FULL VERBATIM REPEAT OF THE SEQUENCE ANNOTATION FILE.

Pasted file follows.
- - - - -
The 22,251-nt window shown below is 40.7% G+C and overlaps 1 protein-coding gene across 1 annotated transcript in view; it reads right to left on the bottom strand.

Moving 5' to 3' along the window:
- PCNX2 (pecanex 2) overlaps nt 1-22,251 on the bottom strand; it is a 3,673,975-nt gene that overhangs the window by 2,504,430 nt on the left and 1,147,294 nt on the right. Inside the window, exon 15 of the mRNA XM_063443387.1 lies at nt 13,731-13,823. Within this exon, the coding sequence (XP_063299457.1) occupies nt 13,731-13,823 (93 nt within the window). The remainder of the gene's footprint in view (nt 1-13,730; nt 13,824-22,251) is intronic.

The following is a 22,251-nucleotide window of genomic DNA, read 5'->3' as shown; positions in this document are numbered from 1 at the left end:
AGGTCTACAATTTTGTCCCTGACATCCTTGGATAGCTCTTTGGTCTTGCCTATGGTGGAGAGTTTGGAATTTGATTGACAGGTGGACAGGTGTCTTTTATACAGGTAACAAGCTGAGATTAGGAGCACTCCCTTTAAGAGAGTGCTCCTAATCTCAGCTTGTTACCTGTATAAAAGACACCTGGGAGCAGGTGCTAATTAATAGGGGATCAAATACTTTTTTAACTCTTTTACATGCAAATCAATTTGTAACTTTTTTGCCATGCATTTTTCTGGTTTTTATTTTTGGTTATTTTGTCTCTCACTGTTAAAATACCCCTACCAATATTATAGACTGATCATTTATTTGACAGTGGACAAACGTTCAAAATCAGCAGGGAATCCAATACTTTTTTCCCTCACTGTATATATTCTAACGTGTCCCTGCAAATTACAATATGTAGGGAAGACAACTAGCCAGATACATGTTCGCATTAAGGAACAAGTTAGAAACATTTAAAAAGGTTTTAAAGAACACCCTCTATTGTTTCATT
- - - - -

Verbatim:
The 22,251-nt window shown below is 40.7% G+C and overlaps 1 protein-coding gene across 1 annotated transcript in view; it reads right to left on the bottom strand.

Moving 5' to 3' along the window:
- PCNX2 (pecanex 2) overlaps nt 1-22,251 on the bottom strand; it is a 3,673,975-nt gene that overhangs the window by 2,504,430 nt on the left and 1,147,294 nt on the right. Inside the window, exon 15 of the mRNA XM_063443387.1 lies at nt 13,731-13,823. Within this exon, the coding sequence (XP_063299457.1) occupies nt 13,731-13,823 (93 nt within the window). The remainder of the gene's footprint in view (nt 1-13,730; nt 13,824-22,251) is intronic.

The following is a 22,251-nucleotide window of genomic DNA, read 5'->3' as shown; positions in this document are numbered from 1 at the left end:
AGGTCTACAATTTTGTCCCTGACATCCTTGGATAGCTCTTTGGTCTTGCCTATGGTGGAGAGTTTGGAATTTGATTGACAGGTGGACAGGTGTCTTTTATACAGGTAACAAGCTGAGATTAGGAGCACTCCCTTTAAGAGAGTGCTCCTAATCTCAGCTTGTTACCTGTATAAAAGACACCTGGGAGCAGGTGCTAATTAATAGGGGATCAAATACTTTTTTAACTCTTTTACATGCAAATCAATTTGTAACTTTTTTGCCATGCATTTTTCTGGTTTTTATTTTTGGTTATTTTGTCTCTCACTGTTAAAATACCCCTACCAATATTATAGACTGATCATTTATTTGACAGTGGACAAACGTTCAAAATCAGCAGGGAATCCAATACTTTTTTCCCTCACTGTATATATTCTAACGTGTCCCTGCAAATTACAATATGTAGGGAAGACAACTAGCCAGATACATGTTCGCATTAAGGAACAAGTTAGAAACATTTAAAAAGGTTTTAAAGAACACCCTCTATTGTTTCATT